Tag Archives: economics

Global Economic History

Global Economic History: A Very Short Introduction (2011) by Robert C Allen is an excellent overview of the world’s economy. Allen is a professor of economic history and clearly knows his subject in depth. The book is well written and provides an excellent overview of global economics.

The chapters are The Great Divergence, The Rise of the West, The Industrial Revolution, The Ascent of the Rich, The Great Empires, The Americas, Africa, The Standard Model and Late Industrialisation and big Push Industrialisation.

The book has a standard model for economic development from the 19th century. Mass education, transportation improvements, a national bank for stable currency and tariffs to protect nascent industry.

The book is actually more than the sum of the parts. The combination of Allen’s expertise, the subject and the requirement for succinctness is really quite something. Allen’s stating of various theories and his own ideas about what helped and hindered economic development in the varying specific cases is really good. It would be hard not to learn quite a bit from the book.

Global Economic History is a surprisingly successful book on a big subject. Allen writes well and provides a really excellent overview of the subject.

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Selfish Reasons to Have More Kids

Selfish Reasons to Have More Kids: Why Being a Great Parent is Less Work and More Fun Than You Think (2011) by Bryan Caplan is a Libertarian Economist’s view of why people should have more kids than they think and his views of parenting.

Caplan thinks that people should have more kids because kids are really good to have when they are 30 and that people spend too much time trying to get everything right for their kids and over protecting them with helicopter parenting and such.

He looks at the very strong evidence of twin studies that shows that genetics dominate in what people become with environment being fairly haphazard. It’s really very strong, identical twins show far more similarity than fraternal ones and adoption makes little different in outcomes. Except, for as Caplan states and is true, whether your kids like you. Care for your children reasonably but try and make time for what you enjoy as well. Don’t make yourself a slave is what he is saying because the evidence indicates that it isn’t worth it.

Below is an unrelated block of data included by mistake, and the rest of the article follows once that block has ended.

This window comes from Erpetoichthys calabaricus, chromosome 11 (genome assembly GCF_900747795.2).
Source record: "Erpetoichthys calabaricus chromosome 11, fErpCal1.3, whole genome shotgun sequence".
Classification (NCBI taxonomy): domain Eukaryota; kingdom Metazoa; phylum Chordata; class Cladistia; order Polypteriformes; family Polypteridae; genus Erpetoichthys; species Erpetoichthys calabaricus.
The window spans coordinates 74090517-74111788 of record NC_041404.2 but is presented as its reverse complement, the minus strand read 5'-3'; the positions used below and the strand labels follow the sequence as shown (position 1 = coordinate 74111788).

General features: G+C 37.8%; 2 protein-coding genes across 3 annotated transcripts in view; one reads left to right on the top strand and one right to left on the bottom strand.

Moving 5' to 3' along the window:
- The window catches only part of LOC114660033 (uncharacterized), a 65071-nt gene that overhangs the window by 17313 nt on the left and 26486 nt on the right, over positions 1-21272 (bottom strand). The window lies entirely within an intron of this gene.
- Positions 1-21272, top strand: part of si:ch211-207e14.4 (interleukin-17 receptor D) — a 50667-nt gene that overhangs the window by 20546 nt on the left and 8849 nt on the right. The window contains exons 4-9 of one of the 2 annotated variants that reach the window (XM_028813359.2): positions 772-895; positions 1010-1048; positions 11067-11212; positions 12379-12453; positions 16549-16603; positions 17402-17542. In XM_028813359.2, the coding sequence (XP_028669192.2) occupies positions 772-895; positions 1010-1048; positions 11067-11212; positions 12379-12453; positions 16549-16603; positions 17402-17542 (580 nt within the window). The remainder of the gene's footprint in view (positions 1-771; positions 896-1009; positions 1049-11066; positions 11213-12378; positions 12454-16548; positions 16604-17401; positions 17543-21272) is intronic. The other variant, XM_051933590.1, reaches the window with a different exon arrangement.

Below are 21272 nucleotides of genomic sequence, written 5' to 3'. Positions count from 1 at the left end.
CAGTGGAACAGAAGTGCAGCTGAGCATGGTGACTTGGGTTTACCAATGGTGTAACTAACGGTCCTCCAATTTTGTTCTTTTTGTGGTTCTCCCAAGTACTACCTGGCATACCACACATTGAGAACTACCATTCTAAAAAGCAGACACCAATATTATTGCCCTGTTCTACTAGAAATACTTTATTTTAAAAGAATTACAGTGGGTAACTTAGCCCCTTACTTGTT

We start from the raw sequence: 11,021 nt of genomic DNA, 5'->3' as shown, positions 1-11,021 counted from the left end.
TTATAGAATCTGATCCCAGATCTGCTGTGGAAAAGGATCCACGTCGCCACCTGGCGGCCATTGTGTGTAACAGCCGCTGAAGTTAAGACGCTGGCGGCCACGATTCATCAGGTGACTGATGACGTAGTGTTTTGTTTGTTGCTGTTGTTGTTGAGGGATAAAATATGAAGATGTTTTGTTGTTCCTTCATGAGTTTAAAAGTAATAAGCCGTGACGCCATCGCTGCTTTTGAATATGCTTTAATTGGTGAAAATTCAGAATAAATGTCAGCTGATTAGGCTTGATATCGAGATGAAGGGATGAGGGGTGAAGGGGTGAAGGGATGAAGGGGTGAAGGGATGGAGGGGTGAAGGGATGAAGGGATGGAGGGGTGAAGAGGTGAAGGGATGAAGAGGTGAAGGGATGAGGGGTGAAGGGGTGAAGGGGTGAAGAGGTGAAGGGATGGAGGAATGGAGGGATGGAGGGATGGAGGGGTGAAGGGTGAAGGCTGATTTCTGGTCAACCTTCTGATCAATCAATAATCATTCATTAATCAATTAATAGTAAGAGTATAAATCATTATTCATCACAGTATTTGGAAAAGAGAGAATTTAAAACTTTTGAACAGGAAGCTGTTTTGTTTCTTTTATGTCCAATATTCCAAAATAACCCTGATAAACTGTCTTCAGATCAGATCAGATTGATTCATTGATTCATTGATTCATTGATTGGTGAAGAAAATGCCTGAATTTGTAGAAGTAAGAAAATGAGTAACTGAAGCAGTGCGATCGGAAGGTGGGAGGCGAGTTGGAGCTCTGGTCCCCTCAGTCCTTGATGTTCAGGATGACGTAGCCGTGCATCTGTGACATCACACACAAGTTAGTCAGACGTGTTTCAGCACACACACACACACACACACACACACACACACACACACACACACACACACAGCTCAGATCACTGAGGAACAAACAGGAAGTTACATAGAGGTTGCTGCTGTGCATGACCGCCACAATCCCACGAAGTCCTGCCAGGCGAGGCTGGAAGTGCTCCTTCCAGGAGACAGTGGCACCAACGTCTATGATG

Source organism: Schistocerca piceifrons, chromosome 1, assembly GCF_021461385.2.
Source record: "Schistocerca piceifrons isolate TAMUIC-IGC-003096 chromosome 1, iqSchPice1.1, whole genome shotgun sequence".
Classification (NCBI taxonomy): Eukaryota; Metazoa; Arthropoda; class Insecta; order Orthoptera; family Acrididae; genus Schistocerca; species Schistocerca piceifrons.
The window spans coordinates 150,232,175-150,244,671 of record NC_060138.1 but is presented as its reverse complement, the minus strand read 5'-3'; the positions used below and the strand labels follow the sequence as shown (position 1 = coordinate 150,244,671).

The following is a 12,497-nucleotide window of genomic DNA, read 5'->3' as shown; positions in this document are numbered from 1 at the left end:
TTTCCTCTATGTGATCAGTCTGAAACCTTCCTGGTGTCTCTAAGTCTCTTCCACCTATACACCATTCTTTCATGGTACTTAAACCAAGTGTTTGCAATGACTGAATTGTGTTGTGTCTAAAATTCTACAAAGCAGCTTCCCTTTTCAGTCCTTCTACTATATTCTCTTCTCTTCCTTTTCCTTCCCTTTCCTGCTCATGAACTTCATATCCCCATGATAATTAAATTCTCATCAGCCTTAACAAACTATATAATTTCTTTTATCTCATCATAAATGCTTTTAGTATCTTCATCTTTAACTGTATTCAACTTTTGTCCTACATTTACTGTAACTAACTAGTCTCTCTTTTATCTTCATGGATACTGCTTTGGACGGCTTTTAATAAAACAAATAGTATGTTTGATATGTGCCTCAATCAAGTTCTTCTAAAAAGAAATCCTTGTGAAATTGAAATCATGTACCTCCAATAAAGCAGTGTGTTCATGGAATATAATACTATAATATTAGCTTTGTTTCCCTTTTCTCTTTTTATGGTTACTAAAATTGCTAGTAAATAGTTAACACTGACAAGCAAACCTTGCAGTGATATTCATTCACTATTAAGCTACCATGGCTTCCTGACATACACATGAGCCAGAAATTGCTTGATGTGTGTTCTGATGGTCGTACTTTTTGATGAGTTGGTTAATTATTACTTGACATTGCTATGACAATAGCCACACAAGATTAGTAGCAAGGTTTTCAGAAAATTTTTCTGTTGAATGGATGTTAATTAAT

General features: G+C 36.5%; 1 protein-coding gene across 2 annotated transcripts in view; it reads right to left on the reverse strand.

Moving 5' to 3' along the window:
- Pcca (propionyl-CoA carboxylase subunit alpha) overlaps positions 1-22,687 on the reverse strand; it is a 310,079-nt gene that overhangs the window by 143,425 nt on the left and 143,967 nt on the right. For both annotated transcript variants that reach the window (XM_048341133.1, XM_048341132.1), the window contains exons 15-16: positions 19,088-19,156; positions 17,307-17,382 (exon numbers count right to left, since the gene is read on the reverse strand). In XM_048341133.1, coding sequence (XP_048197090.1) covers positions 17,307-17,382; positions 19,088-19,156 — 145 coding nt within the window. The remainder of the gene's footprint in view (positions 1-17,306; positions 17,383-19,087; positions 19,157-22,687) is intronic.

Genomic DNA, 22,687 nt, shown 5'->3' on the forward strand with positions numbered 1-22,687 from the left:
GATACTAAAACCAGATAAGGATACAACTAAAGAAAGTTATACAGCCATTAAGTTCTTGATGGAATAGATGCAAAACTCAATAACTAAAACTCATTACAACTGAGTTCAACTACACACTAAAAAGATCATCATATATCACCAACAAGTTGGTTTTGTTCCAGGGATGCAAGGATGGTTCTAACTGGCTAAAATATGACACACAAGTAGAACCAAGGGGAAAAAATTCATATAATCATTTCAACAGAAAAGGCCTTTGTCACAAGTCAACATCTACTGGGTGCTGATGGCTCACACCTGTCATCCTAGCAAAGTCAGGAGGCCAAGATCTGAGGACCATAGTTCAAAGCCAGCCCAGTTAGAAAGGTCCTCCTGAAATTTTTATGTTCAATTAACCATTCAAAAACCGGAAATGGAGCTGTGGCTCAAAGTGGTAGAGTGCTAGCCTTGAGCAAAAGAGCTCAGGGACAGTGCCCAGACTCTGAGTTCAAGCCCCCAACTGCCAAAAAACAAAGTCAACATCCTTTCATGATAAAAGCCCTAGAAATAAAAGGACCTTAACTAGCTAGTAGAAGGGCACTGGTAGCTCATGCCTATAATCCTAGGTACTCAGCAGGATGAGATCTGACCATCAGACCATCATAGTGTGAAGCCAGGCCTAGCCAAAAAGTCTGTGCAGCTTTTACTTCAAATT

Unfortunately Caplan doesn’t discuss the best bit of evidence against this – ‘Tiger Mums’ and East Asian parenting and achievement. Or would he argue that something genetic in East Asians makes that group perform better academically?

The book goes through lots of solid evidence about twin studies and genetics and the fact that environmental randomness isn’t controllable. He also summarises ‘Free Range Parenting’ and shows that there is very strong evidence for allowing kids to walk to school at a fairly young age and to be as independent as possible.

The book also echoes arguments about why having kids isn’t that bad for environmental reasons and makes the important point that people are Julian Simon’s Ultimate Resource.

The book is well written and fairly clear. It’s not a great book but it is worth a read and provides food for thought.

Bullshit Jobs: A Theory

Bullshit Jobs: A Theory (2018) by David Graeber is a really interesting book that looks at how people perceive their jobs as pointless and what Graeber thinks. Graeber describes himself as an an ‘anarchist and anthropologist’.